Tuesday, December 17, 2013

Western Civilization, Love It or Hate It

Since perhaps the middle of the twentieth century, Western Civilization has been controversial. Since long before that, the term has been somewhat ambiguous: 'western' is a geographical denotation, but also a relative one. Given that Dakar, and all of Senegal, is west of Portugal, it is not clear that Western Civilization is in the west. Given that Jerusalem, Babylon, and all of Mesopotamia is east of Europe, it is not clear how these cradles of Western Civilization are in any sense in the West.

It is equally problematic to refer to this heritage as 'European culture' or the 'Judeo-Christian tradition' - it is certainly not limited to Europe, as it is found in North and South America and in Australia; it does not find its origin in Europe, as neither Hammurabi nor Moses, neither Jesus nor Cyrus ever set foot in Europe. While this heritage finds its roots in the Judeo-Christian tradition, it is also the case that many deists, agnostics, and atheists have embraced the values of this heritage, as have adherents to belief systems like scientology and other lesser-known sects and religions.

However ambiguous its name may be, there is no ambiguity about the hatred directed toward it. It has become not only fashionable, but in some situations required, to speak dismissively of the West: students are encouraged to study literature by ignoring Shakespeare and Chaucer and praising Frantz Fanon. Michelangelo and Mozart, Bach and Dürer are ignored precisely because they were traditionally studied. Although the allegedly academic authorities who encourage this repudiation of the West are often ignorant of the cultures of Asia and Africa, they embrace the a priori assumption that such cultures are superior to the West simply because they are not the West.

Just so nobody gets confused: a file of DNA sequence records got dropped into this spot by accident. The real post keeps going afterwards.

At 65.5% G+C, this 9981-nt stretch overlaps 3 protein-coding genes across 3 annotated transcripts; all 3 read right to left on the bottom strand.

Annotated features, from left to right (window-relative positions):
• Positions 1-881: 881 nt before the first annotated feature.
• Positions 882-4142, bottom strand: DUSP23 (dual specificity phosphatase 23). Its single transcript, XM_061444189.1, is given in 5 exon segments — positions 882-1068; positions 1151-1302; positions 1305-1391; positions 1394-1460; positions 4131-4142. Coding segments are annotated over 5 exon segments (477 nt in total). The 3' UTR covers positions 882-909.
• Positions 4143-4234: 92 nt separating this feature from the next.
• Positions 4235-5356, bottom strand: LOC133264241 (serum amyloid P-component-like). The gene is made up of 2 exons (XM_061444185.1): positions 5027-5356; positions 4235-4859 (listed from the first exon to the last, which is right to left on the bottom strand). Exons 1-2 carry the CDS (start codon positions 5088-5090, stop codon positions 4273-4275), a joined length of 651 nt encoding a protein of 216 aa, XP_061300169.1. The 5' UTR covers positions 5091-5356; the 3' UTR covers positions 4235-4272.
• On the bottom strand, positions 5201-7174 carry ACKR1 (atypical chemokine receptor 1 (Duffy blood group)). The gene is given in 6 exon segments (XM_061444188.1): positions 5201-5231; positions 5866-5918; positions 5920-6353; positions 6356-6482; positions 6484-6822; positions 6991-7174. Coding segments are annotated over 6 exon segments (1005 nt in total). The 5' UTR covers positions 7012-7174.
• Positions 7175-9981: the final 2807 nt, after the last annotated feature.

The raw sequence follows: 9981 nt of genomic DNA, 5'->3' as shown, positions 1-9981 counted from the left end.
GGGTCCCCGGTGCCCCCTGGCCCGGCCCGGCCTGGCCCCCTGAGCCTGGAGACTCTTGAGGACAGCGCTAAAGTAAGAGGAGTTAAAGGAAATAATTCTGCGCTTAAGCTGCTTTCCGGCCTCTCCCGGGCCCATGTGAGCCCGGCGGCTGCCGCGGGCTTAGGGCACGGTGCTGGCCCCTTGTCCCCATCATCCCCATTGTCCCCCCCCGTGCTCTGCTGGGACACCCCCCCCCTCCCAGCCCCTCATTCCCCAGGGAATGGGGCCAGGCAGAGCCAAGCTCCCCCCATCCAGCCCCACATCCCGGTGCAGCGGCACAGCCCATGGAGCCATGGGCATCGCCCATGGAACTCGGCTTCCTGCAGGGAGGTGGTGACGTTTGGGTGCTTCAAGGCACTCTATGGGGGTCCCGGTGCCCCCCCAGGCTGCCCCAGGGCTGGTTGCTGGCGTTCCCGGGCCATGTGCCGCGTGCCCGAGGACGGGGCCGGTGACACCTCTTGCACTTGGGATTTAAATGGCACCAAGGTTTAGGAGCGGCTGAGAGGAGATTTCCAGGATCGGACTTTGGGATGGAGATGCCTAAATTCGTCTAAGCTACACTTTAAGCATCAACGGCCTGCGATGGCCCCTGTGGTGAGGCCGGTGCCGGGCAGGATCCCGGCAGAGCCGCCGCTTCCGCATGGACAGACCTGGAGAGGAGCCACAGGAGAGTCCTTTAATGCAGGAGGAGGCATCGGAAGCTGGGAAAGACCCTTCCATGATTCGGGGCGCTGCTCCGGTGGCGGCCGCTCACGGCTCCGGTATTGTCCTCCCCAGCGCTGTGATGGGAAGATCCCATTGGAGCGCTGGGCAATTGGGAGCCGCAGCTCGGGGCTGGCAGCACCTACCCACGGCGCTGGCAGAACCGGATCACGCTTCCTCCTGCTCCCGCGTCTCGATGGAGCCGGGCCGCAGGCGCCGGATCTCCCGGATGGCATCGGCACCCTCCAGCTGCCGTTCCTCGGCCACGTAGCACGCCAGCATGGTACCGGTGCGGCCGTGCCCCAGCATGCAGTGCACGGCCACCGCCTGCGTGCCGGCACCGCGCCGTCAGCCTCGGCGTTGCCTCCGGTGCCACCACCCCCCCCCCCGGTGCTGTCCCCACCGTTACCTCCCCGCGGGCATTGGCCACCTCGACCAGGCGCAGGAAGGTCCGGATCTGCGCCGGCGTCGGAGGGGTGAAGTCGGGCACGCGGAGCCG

Whether we label it irony, or label it merely self-contradiction, those whose hatred of the West is most vocal are also usually those who most loudly proclaim their adherence to the values which are peculiar to the western heritage. Wherever they are found in the world, movements such as the abolition of slavery or the legal equality of women trace their roots to the West.

When Moses revised Hammurabi's standards and proclaimed that it is equally wrong for a husband or a wife to commit adultery, and when he expressed the notion that slaves were humans with rights and that slavery should eventually come to an end, seeds were sown that grew in 1215 A.D., when the Magna Carta endorsed women's rights to self-determination, and in 1869, when women began voting in Wyoming, long before the nineteenth amendment was superfluously ratified. These seeds also grew when the abolitionist movement grew so strong in the mid-1700's in North America that the emancipation of slaves became inevitable.

The West is the unique source of individual liberty and personal freedom; that is its nature. That other cultures offer a critique of the West is the result of their having embraced the West's gift of critical thought. That academics in the West critique the West is the result of their embracing the West's gift of intellectual freedom. Much of this was expressed by the French thinker Jacques Ellul in his book The Betrayal of the West. He writes: